Burn Victim Leaves Hospital
Burn Victim Leaves Hospital
Jun. 09, 1990
NEW YORK (AP) _ A national outpouring of gifts, cards and letters helped a 12-year-old boy survive burns over 55 percent of his body after a bully allegedly set him on fire, the boy's cousin said.
David Opont, released Friday from the hospital where he stayed three months and received six skin grafs, added his own words of gratitude for his remarkable recovery.
''I have to thank God, my doctors and nurses,'' the 12-year-old said as he faced dozens of television cameras and reporters on the lawn of New York Hospital-Cornell Medical Center.
But Opont still faces physical therapy and reconstructive surgery, mostly cosmetic, and counseling for the next three to four weeks at another hospital, doctors said.
When asked how he felt, David said in a soft voice: ''Fine.''
''The first thing I want to do is go to school,'' he said.
Standing by were David's mother, father, sister, doctors and nurses.
''The gifts, cards and letters ... all of that contributed to bringing David back to life,'' said Guito Lavoile, a cousin and spokesman for the immigrant family from Haiti. David arrived in the United States in 1988.
David was given a 50-50 chance of survival after he was attacked on his way to school March 7. He was visited by Mayor David Dinkins, entertainer Bill Cosby and former President Reagan, among others, in a national outpouring of sympathy.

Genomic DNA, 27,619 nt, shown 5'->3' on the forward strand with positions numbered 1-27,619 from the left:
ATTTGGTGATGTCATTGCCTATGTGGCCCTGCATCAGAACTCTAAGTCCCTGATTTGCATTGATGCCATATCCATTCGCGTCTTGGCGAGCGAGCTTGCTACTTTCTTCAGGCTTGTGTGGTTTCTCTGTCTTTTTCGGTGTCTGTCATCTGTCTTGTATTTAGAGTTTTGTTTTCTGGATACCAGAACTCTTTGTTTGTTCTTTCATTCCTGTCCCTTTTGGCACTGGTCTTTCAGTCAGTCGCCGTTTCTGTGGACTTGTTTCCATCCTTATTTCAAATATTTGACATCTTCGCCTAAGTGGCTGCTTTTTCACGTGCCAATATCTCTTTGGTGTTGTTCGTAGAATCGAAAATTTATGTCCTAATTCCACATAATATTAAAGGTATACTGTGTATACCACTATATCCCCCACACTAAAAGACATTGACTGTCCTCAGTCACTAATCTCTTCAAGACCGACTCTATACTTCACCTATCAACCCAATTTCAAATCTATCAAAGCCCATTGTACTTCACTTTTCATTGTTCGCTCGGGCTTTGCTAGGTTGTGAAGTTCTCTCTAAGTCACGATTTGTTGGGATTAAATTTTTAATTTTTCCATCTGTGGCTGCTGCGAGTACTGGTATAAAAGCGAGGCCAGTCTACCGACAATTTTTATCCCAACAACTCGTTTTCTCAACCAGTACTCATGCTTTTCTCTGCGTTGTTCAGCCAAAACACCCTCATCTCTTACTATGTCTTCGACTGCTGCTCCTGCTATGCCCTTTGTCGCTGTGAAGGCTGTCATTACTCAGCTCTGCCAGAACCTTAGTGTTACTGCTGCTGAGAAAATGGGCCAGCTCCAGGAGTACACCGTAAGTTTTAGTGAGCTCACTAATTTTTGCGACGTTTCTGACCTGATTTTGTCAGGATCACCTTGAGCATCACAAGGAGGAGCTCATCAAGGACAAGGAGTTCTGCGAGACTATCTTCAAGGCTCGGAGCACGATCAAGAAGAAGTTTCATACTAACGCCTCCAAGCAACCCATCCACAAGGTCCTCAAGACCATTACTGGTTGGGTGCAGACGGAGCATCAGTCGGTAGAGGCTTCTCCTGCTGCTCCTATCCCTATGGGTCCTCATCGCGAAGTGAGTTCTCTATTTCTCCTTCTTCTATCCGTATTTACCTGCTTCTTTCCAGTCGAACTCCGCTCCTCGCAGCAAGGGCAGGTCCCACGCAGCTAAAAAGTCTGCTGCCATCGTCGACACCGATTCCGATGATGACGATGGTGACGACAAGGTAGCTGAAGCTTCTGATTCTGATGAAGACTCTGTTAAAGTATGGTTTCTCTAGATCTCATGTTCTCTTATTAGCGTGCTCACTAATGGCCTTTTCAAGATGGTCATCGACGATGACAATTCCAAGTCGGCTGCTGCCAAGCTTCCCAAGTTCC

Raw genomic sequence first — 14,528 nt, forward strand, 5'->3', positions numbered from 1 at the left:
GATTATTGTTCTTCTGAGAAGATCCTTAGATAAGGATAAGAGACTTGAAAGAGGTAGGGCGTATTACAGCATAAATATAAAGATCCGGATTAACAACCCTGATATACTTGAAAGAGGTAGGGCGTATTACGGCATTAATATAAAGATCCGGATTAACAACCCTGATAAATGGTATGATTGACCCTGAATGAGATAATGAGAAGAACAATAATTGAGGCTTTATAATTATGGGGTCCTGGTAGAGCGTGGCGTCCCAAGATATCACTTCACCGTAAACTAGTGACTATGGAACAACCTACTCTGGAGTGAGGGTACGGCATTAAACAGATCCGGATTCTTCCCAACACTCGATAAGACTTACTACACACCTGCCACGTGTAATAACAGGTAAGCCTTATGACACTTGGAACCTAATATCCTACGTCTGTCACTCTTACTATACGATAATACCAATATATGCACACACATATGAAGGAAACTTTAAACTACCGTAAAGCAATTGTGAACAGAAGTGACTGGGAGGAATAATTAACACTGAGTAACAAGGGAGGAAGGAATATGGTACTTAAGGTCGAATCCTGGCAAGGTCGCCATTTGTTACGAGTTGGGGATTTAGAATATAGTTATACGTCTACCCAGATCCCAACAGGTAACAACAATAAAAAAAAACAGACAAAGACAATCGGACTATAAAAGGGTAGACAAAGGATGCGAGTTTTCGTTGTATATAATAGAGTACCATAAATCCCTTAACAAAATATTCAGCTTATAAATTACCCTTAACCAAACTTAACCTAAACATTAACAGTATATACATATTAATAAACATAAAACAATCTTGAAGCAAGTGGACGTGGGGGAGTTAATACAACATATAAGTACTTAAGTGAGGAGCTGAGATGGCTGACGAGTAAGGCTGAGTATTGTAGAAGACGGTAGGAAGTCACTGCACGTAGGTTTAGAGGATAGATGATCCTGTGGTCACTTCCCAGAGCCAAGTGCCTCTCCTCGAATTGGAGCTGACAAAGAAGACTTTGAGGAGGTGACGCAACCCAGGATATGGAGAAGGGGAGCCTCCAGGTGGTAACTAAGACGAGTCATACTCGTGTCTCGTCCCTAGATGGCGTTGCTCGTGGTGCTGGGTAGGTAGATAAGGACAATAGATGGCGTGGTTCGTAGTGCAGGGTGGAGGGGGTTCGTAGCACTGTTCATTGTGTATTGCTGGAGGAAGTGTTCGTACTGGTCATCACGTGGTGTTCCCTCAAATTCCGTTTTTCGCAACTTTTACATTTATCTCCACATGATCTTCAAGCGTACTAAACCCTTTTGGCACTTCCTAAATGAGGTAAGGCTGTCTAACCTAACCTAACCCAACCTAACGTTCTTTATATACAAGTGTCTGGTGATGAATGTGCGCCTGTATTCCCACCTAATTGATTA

A bully forced David into a building, tied him to a railing and set him afire, police said. The same boy allegedly robbed Opont a day earlier.
The 13-year-old alleged assailant was arrested hours after the attack and has been jailed at a juvenile center ever since.
''He has accomplished a lot, but he has a long way to go,'' said Dr. Cleon Goodwin, director of the hospital's burn ward.
David wore a dark suit with a pink shirt and black bow tie. His right hand was covered with a glove bandage and he had bald spots on his head, but he looked fit otherwise. Most of his burns are on his abdomen, chest and back.
''Beneath his nice shirt, he has his compression garments on which he will have to wear for the next two to three years,'' Goodwin said. The special garments put pressure on the burn scars, reduce their size and help the color return to normal, he said.
David was taken in wheelchair to a helicopter that flew him to the Margaret T. Palomino Rehabilitation Center at Jamaica Hospital.
At the rehabilitation center, Opont began occupational therapy to improve the range of his right hand, which was severely burned. He also had educational games and schoolwork.
''His favorite game is Nintendo,'' said Dr. Craig Rosenberg, in charge of rehabilitation medicine at Jamaica. By playing the home video game, ''he can work on hand-eye coordination.''
He also will be counseled on how to deal with the reactions other children may have to his scars, Rosenberg said.
''Kids don't have tact and kids usually don't know what to say. Kids are honest,'' he said. ''The main focus is ... making sure he is ready emotionally as well as physically to go back into his home environment.''